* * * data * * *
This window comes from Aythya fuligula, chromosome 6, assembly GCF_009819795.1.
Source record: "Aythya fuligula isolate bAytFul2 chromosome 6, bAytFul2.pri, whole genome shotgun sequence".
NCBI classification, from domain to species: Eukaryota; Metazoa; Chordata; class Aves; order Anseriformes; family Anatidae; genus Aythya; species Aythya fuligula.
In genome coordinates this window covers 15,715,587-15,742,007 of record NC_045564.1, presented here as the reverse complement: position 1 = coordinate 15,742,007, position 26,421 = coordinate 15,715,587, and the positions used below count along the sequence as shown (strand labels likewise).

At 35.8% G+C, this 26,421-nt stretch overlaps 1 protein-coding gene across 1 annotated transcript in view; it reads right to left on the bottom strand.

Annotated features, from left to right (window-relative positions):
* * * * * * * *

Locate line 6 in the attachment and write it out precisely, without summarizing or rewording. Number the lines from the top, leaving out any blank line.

Annotated features, from left to right (window-relative positions):